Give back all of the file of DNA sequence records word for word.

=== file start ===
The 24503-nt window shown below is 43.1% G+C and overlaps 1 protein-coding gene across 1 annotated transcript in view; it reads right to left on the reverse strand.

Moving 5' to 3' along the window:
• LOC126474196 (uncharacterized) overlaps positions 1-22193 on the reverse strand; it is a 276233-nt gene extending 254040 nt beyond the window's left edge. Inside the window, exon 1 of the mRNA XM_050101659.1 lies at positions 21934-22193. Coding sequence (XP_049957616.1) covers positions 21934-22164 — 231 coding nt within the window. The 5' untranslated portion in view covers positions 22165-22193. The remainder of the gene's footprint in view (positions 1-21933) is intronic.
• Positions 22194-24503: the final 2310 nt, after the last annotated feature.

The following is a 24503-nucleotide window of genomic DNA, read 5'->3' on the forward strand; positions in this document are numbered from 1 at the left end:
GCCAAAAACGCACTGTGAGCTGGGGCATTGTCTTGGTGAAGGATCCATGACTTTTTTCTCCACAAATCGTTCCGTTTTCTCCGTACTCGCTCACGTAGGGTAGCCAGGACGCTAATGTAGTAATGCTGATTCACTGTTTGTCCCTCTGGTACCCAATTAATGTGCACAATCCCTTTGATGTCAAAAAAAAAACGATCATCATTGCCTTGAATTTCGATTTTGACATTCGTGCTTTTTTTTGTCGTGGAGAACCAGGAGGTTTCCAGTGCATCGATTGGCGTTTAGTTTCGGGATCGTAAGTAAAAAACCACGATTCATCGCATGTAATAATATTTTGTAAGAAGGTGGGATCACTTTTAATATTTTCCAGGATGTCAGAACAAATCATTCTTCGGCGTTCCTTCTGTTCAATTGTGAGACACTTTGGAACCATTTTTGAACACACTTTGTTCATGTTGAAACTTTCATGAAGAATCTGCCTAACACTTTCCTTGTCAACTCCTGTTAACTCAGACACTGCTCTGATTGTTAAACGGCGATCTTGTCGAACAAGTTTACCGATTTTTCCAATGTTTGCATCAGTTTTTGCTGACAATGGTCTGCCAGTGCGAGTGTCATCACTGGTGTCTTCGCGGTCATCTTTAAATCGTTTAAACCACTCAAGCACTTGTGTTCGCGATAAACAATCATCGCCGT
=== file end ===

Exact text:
The 24503-nt window shown below is 43.1% G+C and overlaps 1 protein-coding gene across 1 annotated transcript in view; it reads right to left on the reverse strand.

Moving 5' to 3' along the window:
• LOC126474196 (uncharacterized) overlaps positions 1-22193 on the reverse strand; it is a 276233-nt gene extending 254040 nt beyond the window's left edge. Inside the window, exon 1 of the mRNA XM_050101659.1 lies at positions 21934-22193. Coding sequence (XP_049957616.1) covers positions 21934-22164 — 231 coding nt within the window. The 5' untranslated portion in view covers positions 22165-22193. The remainder of the gene's footprint in view (positions 1-21933) is intronic.
• Positions 22194-24503: the final 2310 nt, after the last annotated feature.

The following is a 24503-nucleotide window of genomic DNA, read 5'->3' on the forward strand; positions in this document are numbered from 1 at the left end:
GCCAAAAACGCACTGTGAGCTGGGGCATTGTCTTGGTGAAGGATCCATGACTTTTTTCTCCACAAATCGTTCCGTTTTCTCCGTACTCGCTCACGTAGGGTAGCCAGGACGCTAATGTAGTAATGCTGATTCACTGTTTGTCCCTCTGGTACCCAATTAATGTGCACAATCCCTTTGATGTCAAAAAAAAAACGATCATCATTGCCTTGAATTTCGATTTTGACATTCGTGCTTTTTTTTGTCGTGGAGAACCAGGAGGTTTCCAGTGCATCGATTGGCGTTTAGTTTCGGGATCGTAAGTAAAAAACCACGATTCATCGCATGTAATAATATTTTGTAAGAAGGTGGGATCACTTTTAATATTTTCCAGGATGTCAGAACAAATCATTCTTCGGCGTTCCTTCTGTTCAATTGTGAGACACTTTGGAACCATTTTTGAACACACTTTGTTCATGTTGAAACTTTCATGAAGAATCTGCCTAACACTTTCCTTGTCAACTCCTGTTAACTCAGACACTGCTCTGATTGTTAAACGGCGATCTTGTCGAACAAGTTTACCGATTTTTCCAATGTTTGCATCAGTTTTTGCTGACAATGGTCTGCCAGTGCGAGTGTCATCACTGGTGTCTTCGCGGTCATCTTTAAATCGTTTAAACCACTCAAGCACTTGTGTTCGCGATAAACAATCATCGCCGT